Was driving through the warm little town of Ojai California when a monarch butterfly flew helplessly in front of my windshield and then shot up past the little car and out into the open air with a single flap of his wings. Fly on!
Delightful sight. Made me wish for an instant to get out of the car and give chase. That passed, but today I come across an utterly amazing story about monarchs except that well...to call this a story gives it too little credit.
The next voice you hear will be a familiar one: Ari Shapiro of National Public Radio, a wonderfully familiar name in science reporting, and deservedly so. Yet no matter how solid his work, that's not what makes this one special.
In this one, Atlanta Public radio takes nature/science reporting/writing to a new level.
In fact, they raise the bar two or three times, by telling the mind-expanding story of the migration of the Monarch Butterly, smoothly blending radio journalism, the visual geography of Google Earth, delightful, almost Disney-esque nature/science graphics, and citizen science.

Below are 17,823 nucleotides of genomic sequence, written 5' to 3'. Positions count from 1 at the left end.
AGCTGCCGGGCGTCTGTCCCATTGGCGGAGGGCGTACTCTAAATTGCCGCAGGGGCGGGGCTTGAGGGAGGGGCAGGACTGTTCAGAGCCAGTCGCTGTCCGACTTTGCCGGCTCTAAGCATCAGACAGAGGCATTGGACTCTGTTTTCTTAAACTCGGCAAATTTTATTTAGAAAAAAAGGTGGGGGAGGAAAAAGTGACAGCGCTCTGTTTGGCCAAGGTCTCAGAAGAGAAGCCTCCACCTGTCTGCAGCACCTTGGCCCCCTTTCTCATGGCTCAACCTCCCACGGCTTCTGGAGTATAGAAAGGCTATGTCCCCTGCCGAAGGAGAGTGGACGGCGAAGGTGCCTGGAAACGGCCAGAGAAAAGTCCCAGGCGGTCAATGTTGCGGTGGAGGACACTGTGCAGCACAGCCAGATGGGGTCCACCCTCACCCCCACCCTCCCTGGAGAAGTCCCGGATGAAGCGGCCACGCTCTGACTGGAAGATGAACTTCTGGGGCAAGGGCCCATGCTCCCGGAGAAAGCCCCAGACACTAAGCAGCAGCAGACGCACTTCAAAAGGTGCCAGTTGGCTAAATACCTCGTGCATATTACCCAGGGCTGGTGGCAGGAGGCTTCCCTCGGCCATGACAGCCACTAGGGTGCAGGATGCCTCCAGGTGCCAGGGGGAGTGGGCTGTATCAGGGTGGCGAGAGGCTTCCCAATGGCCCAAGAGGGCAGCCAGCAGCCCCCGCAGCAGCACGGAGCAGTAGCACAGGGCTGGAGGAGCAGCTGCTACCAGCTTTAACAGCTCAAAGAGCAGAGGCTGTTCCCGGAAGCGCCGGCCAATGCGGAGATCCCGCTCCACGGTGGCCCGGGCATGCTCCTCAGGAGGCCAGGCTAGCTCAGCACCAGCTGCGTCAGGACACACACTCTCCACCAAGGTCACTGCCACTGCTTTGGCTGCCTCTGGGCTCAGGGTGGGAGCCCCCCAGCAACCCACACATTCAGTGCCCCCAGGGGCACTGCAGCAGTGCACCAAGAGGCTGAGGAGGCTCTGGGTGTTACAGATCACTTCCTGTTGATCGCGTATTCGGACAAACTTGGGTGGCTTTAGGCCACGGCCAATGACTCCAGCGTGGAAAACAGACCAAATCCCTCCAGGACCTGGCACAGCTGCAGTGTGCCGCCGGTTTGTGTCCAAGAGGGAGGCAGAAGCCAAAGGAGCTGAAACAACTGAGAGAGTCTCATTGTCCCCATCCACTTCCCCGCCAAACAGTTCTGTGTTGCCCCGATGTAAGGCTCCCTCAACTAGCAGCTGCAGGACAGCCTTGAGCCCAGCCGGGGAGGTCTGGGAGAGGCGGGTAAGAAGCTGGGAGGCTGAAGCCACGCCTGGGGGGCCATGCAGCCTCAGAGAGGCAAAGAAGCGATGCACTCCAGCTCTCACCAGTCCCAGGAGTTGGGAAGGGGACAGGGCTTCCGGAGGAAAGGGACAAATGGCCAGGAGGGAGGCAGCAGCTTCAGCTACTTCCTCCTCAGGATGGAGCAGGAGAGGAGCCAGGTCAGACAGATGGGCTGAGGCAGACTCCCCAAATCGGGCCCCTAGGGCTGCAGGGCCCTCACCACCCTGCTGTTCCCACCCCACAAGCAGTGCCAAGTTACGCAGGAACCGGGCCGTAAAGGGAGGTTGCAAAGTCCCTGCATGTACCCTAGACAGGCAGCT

Willie Schubert and his colleagues are pursuing similar geojournalism ideas on on an even bigger scale at Climate Commons, I learned at a recent conference of environmental journalists, but what Shapiro et al manage in the below is to tell an old story -- the migration of the Monarch -- in a complete new way.
It's jaw-dropping.It's one flaw, as a commentator mentioned, is that it ignores the Western Monarch butterfly, which winters along the Southern California coast, and migrates northward along the West Coast far into Canada.